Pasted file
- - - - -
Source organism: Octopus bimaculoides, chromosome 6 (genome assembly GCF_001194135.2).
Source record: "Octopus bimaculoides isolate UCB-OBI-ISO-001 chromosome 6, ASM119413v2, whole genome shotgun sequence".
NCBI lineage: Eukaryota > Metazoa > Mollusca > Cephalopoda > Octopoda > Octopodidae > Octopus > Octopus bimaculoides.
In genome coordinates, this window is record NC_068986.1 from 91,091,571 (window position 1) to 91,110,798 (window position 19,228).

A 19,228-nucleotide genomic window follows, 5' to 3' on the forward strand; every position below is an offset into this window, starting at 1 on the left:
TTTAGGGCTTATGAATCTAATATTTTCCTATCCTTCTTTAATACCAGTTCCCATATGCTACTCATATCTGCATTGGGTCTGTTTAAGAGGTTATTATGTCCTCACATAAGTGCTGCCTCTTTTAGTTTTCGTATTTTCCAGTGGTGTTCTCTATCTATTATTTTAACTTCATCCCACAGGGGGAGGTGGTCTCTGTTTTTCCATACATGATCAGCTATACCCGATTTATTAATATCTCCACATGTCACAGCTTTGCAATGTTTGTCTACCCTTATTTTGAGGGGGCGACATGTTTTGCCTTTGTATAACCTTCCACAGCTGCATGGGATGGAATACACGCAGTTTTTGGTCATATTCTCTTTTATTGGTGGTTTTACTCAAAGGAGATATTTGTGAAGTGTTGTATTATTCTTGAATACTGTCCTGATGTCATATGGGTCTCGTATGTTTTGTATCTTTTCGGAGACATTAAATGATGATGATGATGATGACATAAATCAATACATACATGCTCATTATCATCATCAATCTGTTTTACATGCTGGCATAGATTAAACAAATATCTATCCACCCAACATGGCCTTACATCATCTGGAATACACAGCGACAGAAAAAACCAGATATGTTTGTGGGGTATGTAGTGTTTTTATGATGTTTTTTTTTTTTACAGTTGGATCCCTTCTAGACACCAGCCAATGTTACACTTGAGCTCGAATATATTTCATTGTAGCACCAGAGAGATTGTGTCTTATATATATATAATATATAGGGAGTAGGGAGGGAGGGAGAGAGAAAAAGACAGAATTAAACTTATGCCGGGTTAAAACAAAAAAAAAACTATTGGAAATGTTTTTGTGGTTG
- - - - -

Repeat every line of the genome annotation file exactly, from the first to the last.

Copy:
Source organism: Octopus bimaculoides, chromosome 6 (genome assembly GCF_001194135.2).
Source record: "Octopus bimaculoides isolate UCB-OBI-ISO-001 chromosome 6, ASM119413v2, whole genome shotgun sequence".
NCBI lineage: Eukaryota > Metazoa > Mollusca > Cephalopoda > Octopoda > Octopodidae > Octopus > Octopus bimaculoides.
In genome coordinates, this window is record NC_068986.1 from 91,091,571 (window position 1) to 91,110,798 (window position 19,228).

A 19,228-nucleotide genomic window follows, 5' to 3' on the forward strand; every position below is an offset into this window, starting at 1 on the left:
TTTAGGGCTTATGAATCTAATATTTTCCTATCCTTCTTTAATACCAGTTCCCATATGCTACTCATATCTGCATTGGGTCTGTTTAAGAGGTTATTATGTCCTCACATAAGTGCTGCCTCTTTTAGTTTTCGTATTTTCCAGTGGTGTTCTCTATCTATTATTTTAACTTCATCCCACAGGGGGAGGTGGTCTCTGTTTTTCCATACATGATCAGCTATACCCGATTTATTAATATCTCCACATGTCACAGCTTTGCAATGTTTGTCTACCCTTATTTTGAGGGGGCGACATGTTTTGCCTTTGTATAACCTTCCACAGCTGCATGGGATGGAATACACGCAGTTTTTGGTCATATTCTCTTTTATTGGTGGTTTTACTCAAAGGAGATATTTGTGAAGTGTTGTATTATTCTTGAATACTGTCCTGATGTCATATGGGTCTCGTATGTTTTGTATCTTTTCGGAGACATTAAATGATGATGATGATGATGACATAAATCAATACATACATGCTCATTATCATCATCAATCTGTTTTACATGCTGGCATAGATTAAACAAATATCTATCCACCCAACATGGCCTTACATCATCTGGAATACACAGCGACAGAAAAAACCAGATATGTTTGTGGGGTATGTAGTGTTTTTATGATGTTTTTTTTTTTTACAGTTGGATCCCTTCTAGACACCAGCCAATGTTACACTTGAGCTCGAATATATTTCATTGTAGCACCAGAGAGATTGTGTCTTATATATATATAATATATAGGGAGTAGGGAGGGAGGGAGAGAGAAAAAGACAGAATTAAACTTATGCCGGGTTAAAACAAAAAAAAAACTATTGGAAATGTTTTTGTGGTTG